The Importance of Oral Cancer Screening

Deepak Kademani headshot
Oral and Maxillofacial Surgery, Head and Neck Surgery at:
Maple Grove Hospital
North Memorial Health Hospital
March 18, 2017
Customer getting mouth checked

The American Cancer Society estimates that about 49,670 people will be diagnosed with oral or oropharyngeal cancer (affecting the part of the throat just behind the mouth) in 2017, and that 9,700 people will die as a result of these cancers. Historically, oral cancer has been associated with males over the age of 60 who regularly consume tobacco and alcohol products. However, statistics now show that in certain populations – especially younger individuals, white males, and people infected with the human papilloma virus (HPV) – the incidence of oral cancer is increasing.

There has been an alarming and steady increase in the incidence of oral cancers occurring in customers below the age of 40, and in particular females, without identifiable risk factors. And, a significant number of these cases are not diagnosed until they reach the advanced stages. These trends are of particular concern since oral cancer can often be detected early during routine dental and medical exams.

Unfortunately, despite advances in screening tools, imaging technology, and access to primary care providers, a significant number of oral cancers are not diagnosed until they reach the advanced stages. Oral cancer is often preceded by precancerous lesions or abnormal tissue changes that customers may not be aware of, and since they may not experience any symptoms, these lesions are only identified during dental exams or oral screenings. It is important to find, monitor, and manage such precancerous lesions, because with time they may develop into oral cancer.

Customers with a history of smoking, alcohol consumption, smokeless tobacco or snuff usage should perform monthly self-examinations of their tongues and oral cavities. For all individuals, annual or biannual dental examinations are critical to early detection of oral cancer. If a lesion looks suspicious, a biopsy may be recommended to help establish a diagnosis and treatment plan. If the lesion is dysplasia, or pre-cancerous, ongoing monitoring may be recommended.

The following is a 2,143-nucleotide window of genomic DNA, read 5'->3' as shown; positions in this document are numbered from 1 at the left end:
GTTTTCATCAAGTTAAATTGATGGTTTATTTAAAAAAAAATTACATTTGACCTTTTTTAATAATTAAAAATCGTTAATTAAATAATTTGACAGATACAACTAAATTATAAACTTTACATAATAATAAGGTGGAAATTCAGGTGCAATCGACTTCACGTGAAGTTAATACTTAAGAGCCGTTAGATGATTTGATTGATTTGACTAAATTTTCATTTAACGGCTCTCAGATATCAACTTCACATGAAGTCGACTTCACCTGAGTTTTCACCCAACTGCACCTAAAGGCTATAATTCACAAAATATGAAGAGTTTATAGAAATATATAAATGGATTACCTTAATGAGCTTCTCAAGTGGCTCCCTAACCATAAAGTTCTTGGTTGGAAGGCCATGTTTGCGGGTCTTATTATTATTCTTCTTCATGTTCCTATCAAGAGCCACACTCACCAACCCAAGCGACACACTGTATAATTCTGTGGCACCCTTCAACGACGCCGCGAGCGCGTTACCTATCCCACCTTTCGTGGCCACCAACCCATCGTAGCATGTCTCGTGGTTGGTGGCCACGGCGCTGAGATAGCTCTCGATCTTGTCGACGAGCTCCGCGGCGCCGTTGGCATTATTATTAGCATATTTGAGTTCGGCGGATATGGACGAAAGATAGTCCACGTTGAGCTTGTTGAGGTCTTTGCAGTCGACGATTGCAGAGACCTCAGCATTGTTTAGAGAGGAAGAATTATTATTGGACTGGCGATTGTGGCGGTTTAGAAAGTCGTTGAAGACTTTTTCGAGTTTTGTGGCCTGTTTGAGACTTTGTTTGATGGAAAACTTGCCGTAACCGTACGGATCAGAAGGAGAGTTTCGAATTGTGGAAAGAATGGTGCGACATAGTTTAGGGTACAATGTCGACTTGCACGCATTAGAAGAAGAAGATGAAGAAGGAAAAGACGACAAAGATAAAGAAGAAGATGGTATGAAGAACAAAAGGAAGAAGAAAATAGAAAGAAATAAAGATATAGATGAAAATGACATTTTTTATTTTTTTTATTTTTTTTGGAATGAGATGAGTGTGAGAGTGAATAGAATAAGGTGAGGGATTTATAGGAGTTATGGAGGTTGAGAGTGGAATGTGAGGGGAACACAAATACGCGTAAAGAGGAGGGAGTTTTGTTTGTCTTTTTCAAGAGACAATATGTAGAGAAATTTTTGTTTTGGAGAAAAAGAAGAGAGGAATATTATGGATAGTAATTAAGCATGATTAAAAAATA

Oral Cancer Signs and Symptoms

In between routine dental exams, you should perform self-examinations, and be sure to keep an eye out for the following signs and symptoms that may indicate the presence of oral cancer:

  • Jaw or dental pain
  • Changing or growing lesions (red or white patches on the lining of the mouth or tongue)
  • Loose teeth
  • Unexplained bleeding
  • Difficulty in speech articulation
  • Pain or difficulty swallowing
  • Unexplained ear pain
  • Sensory and motor nerve compromise

Finding out you have oral cancer can be devastating news. If you are concerned that you might be at risk for developing oral cancer, talk to your provider about screenings and other things you can do to reduce your risk.

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